That’s not really a surprise given Fox’s record with gamers in terms of misleading their audience with self-styled media pundits and so-called experts who obliquely ignore the ratings on the actual product or who have never played the game in the first place. Facts? What facts?
It wasn’t that long ago that Mass Effect went through the same thing on Fox. In the analysis that followed, the ‘expert’ that Fox had called to the floor – Cooper Lawrence – who made Mass Effect out to be promoting pornography was lambasted by those that had actually played the game. See, she didn’t play it – but felt in her expert opinion that it was primarily what the game was about and ran with it. It’s as if someone had blamed the film, Pirates of the Caribbean, for promoting Somali piracy without even seeing the movie.
Short of handling game sales like the TSA handles airports, you’re still going to see parents buy kids the games they want because they either don’t care or don’t know any better. In my time in retail, I’ve seen parents do this – we deny the kid the sale, then he/she brings in their grumpy parent to wonder why we did that and use their credit card to get the game anyway. It happens.
EA has hit back with a statement defending Bulletstorm and likening it to similar fare such as Sin City or Kill Bill which is fine since both of those films are rated appropriately and are clearly intended for older audiences. Games for adults should be treated in the same way, but according to Fox, they’re not. Still, I’m not expecting Fox to issue an apology for this, either, or for any of their experts to recant what they’ve said. After all, they’ve got their fifteen minutes of fame.
EVE, if you haven’t heard of it, is a space-based MMO run almost exclusively by the players. The economy, wars, and conflicts within the game are mostly against corporate empires run by and filled with real people piloting and building ships making it a place where anything can (and has) happened.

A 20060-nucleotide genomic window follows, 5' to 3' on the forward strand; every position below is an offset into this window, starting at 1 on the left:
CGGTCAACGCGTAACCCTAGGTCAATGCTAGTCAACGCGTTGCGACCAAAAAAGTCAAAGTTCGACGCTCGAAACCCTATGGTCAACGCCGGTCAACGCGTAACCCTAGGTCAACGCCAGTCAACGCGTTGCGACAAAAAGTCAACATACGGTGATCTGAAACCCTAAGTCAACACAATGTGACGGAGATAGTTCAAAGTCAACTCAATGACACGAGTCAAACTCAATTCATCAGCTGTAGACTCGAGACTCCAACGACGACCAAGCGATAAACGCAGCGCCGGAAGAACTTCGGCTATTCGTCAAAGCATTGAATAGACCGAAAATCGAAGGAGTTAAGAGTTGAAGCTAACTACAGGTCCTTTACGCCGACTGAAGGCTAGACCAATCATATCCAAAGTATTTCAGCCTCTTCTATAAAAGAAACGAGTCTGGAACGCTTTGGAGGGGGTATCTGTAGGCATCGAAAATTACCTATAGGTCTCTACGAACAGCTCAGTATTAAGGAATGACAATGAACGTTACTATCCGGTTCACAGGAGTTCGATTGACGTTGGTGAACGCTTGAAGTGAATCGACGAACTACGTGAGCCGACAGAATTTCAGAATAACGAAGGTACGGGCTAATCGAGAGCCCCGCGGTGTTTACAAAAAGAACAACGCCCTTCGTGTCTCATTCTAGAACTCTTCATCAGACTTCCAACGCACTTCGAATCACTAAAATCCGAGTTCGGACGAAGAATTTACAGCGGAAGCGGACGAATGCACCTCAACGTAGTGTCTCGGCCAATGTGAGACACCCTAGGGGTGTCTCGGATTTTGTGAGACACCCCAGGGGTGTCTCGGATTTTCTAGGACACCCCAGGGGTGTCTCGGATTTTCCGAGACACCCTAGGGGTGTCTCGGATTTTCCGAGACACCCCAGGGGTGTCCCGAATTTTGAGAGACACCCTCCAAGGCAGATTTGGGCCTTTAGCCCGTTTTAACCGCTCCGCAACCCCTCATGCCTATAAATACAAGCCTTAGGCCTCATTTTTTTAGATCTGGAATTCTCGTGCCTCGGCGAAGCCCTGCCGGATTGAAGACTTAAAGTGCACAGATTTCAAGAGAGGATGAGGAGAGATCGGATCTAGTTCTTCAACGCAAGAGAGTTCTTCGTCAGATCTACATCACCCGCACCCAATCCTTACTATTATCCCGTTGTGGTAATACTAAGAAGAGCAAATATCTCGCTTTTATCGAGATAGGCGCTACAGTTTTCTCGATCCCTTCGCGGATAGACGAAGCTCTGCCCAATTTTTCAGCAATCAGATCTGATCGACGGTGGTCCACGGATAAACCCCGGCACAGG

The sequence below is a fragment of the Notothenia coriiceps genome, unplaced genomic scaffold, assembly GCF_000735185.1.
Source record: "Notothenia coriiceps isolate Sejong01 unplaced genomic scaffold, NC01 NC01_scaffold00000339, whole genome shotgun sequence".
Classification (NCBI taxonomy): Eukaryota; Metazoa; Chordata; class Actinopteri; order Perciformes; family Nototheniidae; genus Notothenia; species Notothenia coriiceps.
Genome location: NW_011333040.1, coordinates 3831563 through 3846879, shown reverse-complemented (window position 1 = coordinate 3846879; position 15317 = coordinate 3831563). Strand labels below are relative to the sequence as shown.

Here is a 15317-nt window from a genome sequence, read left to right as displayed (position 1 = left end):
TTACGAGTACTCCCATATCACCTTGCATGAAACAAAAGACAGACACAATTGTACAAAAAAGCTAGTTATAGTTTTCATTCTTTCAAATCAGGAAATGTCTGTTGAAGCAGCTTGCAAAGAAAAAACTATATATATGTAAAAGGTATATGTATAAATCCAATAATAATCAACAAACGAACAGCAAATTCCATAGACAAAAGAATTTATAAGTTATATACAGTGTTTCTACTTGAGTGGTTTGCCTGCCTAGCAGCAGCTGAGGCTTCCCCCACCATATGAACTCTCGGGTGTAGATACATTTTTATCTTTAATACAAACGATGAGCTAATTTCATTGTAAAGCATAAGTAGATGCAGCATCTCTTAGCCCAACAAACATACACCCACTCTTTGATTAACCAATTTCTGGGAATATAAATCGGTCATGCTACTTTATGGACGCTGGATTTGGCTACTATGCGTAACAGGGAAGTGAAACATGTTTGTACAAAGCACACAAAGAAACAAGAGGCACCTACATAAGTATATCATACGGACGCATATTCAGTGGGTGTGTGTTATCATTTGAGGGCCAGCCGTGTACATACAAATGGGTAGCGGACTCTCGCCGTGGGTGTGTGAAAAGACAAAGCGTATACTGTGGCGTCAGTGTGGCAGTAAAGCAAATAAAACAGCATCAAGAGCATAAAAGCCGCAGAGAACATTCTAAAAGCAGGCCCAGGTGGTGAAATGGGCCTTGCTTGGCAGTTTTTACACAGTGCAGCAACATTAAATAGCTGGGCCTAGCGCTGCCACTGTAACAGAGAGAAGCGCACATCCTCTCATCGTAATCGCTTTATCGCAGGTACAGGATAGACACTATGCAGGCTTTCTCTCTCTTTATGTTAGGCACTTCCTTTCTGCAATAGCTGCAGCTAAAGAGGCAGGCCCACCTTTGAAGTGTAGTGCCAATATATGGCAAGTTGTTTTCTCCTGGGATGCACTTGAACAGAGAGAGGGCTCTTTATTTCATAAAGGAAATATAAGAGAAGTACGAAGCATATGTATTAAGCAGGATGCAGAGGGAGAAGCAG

MMO site, Massively, has the goods on this latest collision between real-life and what should have been a relaxing evening for one trader in the game.
In short, the main currency used in EVE is called ISK and, like gold farming, has its own shady cottage industry where people with money can “buy” ISK instead of earning it the old fashioned way. It’s not legal according to the game’s rules, so as one way to fight this, EVE’s developers created the 30-day Pilot License Extension. Players can buy these with real cash to extend their membership.
Now here’s the rub: it’s also represented as an item in the game which can then be traded for ISK. Thus, people can buy a PLEX (as the Extensions are called) and trade it to other players for massive loads of ISK if they want to. We’re talking billions. Later, they made it so that PLEX could be carried on ships for transport. You can see where this is going.
One player apparently had 74 of these things in their ship when two raiders came by and attempted to seize it…only to end up destroying the ship and its cargo. Real world value? $1,294 USD. And in EVE, since this was technically within the rules of how it is played where risk is everything, I don’t expect any of that to be coming back to the owner.
Do you also remember the impossible that would regularly play out during the game against the AI such as eighty yard returns on a single play on every other play? That’s like what Tracy Porter did during the Super Bowl…but having him do that magic in about as many times. But Tecmo Bowl holds a special place in the hearts of gamers that remember it as one of those titles, the ones that they look back on with a warm smile on their face. Flaws and all, it was great fun before Madden conquered the genre.